June 2019

Ethics Corner

Jochen P. Son-Hing, MD, FRCSC
Ethics & Professionalism Committee Member

How do we balance our ethical obligations to our patients and our professional conduct with our peers?

Practicing medicine ethically and interacting with our colleagues professionally often intersect. The SRS realizes this and its Standards of Professionalism document for its fellows is titled: “Ethical Practice and Professionalism.” In this scenario, we will examine a case in which protecting a patient’s best interests may also require directly questioning a colleague’s knowledge and intentions.

You are at the scrub sink getting ready for your OR day when a resident you've worked with, assisting in the next room over, enters to get ready as well. When you casually ask what interesting cases are being performed today, the resident tells you that they’re getting ready to stabilize a burst fracture in a 10-year old. The resident says the pictures are up on the computer. You peer through the window into the OR suite and see a lateral image with what appears to be a classic-appearing vertebra plana (Langerhans cell histiocytosis) of the lower thoracic spine without sagittal deformity. When you question the resident about this, you discover that vertebra plana was never mentioned in the preoperative notes and the resident, in fact, is actually unaware what vertebra plana is.

Upon closer questioning, the patient did not have any symptoms of back pain until a minor fall a few weeks ago, at which point he began complaining of mild mid-thoracic back discomfort. There have been no signs or symptoms of neurological involvement and bracing was never mentioned in the preoperative notes either.

How do you proceed?

The most pressing concern is this scenario is that the patient may be about to receive unnecessary surgery. If the patient sustained a benign soft tissue injury during the “minor fall” and the vertebra plana was discovered incidentally, then the patient did not sustain a “burst fracture” and surgery is not indicated for a neurologically and mechanically stable spine. Since the surgery is scheduled to begin imminently, this scenario does highlight the usefulness of a weekly “Indications Conference,” whereby all the postoperative and preoperative cases can be discussed among colleagues and housestaff as both an educational and quality-control endeavor. In the absence of that, a decision now needs to be made as to (a) whether this case merits further preoperative discussion; and (b) how best to implement that discussion.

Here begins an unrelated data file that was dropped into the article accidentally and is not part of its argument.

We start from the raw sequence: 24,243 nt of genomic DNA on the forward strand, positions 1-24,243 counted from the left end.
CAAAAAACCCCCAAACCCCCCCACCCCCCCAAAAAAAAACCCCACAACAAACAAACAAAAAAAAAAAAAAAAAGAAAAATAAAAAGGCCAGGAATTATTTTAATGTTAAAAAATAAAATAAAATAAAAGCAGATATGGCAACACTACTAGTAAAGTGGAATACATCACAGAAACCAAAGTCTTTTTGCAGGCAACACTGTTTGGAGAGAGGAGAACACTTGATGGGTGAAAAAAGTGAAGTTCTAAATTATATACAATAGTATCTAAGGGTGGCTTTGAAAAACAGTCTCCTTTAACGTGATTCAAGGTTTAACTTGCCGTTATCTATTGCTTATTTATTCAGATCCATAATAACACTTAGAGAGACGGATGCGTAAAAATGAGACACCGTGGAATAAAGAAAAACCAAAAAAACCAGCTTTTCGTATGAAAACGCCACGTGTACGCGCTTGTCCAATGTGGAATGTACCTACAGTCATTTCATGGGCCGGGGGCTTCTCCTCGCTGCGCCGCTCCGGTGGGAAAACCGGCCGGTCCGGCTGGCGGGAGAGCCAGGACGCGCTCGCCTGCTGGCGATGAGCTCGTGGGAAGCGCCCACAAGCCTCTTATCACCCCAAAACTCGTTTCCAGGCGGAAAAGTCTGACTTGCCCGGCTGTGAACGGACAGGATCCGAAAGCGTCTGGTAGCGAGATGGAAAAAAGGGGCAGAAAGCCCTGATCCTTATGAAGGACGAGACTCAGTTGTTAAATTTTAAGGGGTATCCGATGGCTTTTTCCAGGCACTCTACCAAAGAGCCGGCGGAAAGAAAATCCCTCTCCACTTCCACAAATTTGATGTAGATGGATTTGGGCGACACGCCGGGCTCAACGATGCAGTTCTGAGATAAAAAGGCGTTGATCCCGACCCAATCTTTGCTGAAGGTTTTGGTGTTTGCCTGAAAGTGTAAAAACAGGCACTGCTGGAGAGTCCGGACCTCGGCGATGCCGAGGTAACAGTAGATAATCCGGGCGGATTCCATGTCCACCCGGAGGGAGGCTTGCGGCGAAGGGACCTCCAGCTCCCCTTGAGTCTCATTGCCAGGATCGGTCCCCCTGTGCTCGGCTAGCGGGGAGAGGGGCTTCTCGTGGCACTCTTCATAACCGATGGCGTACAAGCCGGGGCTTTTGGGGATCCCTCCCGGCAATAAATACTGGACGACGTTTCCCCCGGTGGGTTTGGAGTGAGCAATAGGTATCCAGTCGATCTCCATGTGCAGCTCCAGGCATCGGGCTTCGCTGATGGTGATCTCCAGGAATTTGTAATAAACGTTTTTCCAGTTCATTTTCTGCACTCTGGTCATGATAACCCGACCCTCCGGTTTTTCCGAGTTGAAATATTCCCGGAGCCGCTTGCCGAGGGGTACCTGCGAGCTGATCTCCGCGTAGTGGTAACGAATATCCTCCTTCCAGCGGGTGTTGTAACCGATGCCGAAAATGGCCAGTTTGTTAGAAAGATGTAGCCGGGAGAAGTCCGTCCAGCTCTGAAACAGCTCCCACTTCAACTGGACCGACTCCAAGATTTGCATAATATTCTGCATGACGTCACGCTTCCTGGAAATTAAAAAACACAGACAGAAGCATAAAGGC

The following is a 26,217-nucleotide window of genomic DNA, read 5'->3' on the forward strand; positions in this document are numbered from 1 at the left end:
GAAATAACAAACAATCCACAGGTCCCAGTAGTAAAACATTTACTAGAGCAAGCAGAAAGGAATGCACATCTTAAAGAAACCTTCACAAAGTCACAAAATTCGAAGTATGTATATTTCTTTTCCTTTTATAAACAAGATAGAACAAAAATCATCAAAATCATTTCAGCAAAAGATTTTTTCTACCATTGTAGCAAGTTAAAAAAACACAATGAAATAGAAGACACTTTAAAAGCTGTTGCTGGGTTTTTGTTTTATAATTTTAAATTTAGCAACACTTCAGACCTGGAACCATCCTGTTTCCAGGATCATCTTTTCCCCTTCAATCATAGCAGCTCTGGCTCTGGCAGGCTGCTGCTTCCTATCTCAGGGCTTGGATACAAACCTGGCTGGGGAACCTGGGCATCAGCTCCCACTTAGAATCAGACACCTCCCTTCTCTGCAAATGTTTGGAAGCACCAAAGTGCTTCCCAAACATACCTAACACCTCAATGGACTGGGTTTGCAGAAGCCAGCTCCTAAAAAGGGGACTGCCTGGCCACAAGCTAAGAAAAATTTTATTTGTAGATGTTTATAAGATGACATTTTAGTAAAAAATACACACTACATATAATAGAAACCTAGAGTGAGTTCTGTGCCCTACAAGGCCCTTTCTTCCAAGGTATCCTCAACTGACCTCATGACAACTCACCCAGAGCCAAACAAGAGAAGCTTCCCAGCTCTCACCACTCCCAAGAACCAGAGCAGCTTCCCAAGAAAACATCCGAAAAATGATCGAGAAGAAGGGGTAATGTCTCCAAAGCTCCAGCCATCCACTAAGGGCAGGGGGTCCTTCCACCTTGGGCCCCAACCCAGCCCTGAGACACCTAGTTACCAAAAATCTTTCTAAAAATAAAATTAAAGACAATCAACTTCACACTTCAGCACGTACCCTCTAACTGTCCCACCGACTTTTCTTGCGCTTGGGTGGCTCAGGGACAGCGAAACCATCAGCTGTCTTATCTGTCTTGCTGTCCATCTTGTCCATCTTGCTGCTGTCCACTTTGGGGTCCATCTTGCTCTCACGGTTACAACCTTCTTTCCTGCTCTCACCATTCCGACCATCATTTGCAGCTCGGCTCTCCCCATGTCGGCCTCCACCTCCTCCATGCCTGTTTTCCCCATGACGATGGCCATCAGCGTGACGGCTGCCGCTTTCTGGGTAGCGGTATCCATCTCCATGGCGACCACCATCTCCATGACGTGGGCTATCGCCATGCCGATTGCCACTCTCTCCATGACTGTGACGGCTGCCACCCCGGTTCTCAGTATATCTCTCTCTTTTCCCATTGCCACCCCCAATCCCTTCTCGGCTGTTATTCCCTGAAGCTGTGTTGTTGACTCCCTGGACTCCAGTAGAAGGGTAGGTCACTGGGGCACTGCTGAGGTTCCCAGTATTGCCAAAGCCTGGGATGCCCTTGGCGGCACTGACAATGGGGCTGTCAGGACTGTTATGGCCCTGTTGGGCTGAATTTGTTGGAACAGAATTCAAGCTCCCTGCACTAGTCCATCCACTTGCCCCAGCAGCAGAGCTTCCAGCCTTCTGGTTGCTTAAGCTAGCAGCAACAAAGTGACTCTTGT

Regarding (a), there appears to be enough information presented already to warrant gathering further information. If the patient’s legal guardian is present, permission can be obtained for the concerned surgeon to review the patient’s medical record. However, according to the U.S. Department of Health & Human Services’ section on “Permitted Uses and Disclosures,” a covered entity is permitted, but not required, to use and disclose protected health information, without an individual’s authorization, for situations that include “Treatment, Payment, and Health Care Operations.” Health care operations, in turn, include “quality assessment and improvement activities, including case management and care coordination.”  If the medical record suggests the treating surgeon is unaware that this patient appears to have vertebra plana rather than a burst fracture, then the patient’s legal guardian will not be able to provide appropriate informed consent. Furthermore, the patient appears to have been asymptomatic prior to the traumatic incident that led to his presentation. Even if the patient had been symptomatic prior to presentation, surgery is generally reserved for progressive deformity (kyphosis) that is refractory to bracing, which apparently had also not been mentioned in the preoperative medical record. This information needs to be verified.